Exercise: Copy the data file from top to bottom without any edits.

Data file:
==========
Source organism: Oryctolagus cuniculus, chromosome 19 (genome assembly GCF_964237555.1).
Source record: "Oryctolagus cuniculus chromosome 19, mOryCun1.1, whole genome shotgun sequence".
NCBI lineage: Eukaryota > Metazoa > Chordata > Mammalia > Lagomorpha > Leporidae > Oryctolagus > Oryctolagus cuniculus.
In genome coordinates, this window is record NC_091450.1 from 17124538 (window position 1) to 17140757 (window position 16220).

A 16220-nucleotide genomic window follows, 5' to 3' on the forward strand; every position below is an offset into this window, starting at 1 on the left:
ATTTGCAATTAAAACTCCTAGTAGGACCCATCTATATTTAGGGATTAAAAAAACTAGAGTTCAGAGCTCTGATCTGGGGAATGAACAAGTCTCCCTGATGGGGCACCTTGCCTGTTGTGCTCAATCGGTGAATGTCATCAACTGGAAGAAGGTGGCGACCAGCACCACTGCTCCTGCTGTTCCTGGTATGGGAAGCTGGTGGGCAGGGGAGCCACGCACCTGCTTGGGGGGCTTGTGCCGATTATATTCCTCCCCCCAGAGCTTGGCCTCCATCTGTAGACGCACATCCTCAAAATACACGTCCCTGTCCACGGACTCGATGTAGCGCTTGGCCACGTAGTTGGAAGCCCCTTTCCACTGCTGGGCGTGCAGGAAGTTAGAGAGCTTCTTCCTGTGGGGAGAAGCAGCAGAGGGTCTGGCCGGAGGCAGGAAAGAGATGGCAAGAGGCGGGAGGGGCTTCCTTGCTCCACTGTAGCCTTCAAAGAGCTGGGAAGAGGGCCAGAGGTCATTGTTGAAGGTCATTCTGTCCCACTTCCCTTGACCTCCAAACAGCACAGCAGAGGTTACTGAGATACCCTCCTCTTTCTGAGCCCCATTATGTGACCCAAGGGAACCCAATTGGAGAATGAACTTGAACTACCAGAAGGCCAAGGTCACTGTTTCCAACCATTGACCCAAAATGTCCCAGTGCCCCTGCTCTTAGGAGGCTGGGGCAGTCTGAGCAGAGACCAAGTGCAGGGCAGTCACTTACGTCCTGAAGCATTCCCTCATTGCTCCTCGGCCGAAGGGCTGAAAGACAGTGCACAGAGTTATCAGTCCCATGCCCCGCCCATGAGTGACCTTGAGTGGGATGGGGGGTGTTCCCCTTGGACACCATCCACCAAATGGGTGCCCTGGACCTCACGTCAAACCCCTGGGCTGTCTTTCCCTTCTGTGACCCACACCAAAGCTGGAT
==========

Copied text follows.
Source organism: Oryctolagus cuniculus, chromosome 19 (genome assembly GCF_964237555.1).
Source record: "Oryctolagus cuniculus chromosome 19, mOryCun1.1, whole genome shotgun sequence".
NCBI lineage: Eukaryota > Metazoa > Chordata > Mammalia > Lagomorpha > Leporidae > Oryctolagus > Oryctolagus cuniculus.
In genome coordinates, this window is record NC_091450.1 from 17124538 (window position 1) to 17140757 (window position 16220).

A 16220-nucleotide genomic window follows, 5' to 3' on the forward strand; every position below is an offset into this window, starting at 1 on the left:
ATTTGCAATTAAAACTCCTAGTAGGACCCATCTATATTTAGGGATTAAAAAAACTAGAGTTCAGAGCTCTGATCTGGGGAATGAACAAGTCTCCCTGATGGGGCACCTTGCCTGTTGTGCTCAATCGGTGAATGTCATCAACTGGAAGAAGGTGGCGACCAGCACCACTGCTCCTGCTGTTCCTGGTATGGGAAGCTGGTGGGCAGGGGAGCCACGCACCTGCTTGGGGGGCTTGTGCCGATTATATTCCTCCCCCCAGAGCTTGGCCTCCATCTGTAGACGCACATCCTCAAAATACACGTCCCTGTCCACGGACTCGATGTAGCGCTTGGCCACGTAGTTGGAAGCCCCTTTCCACTGCTGGGCGTGCAGGAAGTTAGAGAGCTTCTTCCTGTGGGGAGAAGCAGCAGAGGGTCTGGCCGGAGGCAGGAAAGAGATGGCAAGAGGCGGGAGGGGCTTCCTTGCTCCACTGTAGCCTTCAAAGAGCTGGGAAGAGGGCCAGAGGTCATTGTTGAAGGTCATTCTGTCCCACTTCCCTTGACCTCCAAACAGCACAGCAGAGGTTACTGAGATACCCTCCTCTTTCTGAGCCCCATTATGTGACCCAAGGGAACCCAATTGGAGAATGAACTTGAACTACCAGAAGGCCAAGGTCACTGTTTCCAACCATTGACCCAAAATGTCCCAGTGCCCCTGCTCTTAGGAGGCTGGGGCAGTCTGAGCAGAGACCAAGTGCAGGGCAGTCACTTACGTCCTGAAGCATTCCCTCATTGCTCCTCGGCCGAAGGGCTGAAAGACAGTGCACAGAGTTATCAGTCCCATGCCCCGCCCATGAGTGACCTTGAGTGGGATGGGGGGTGTTCCCCTTGGACACCATCCACCAAATGGGTGCCCTGGACCTCACGTCAAACCCCTGGGCTGTCTTTCCCTTCTGTGACCCACACCAAAGCTGGAT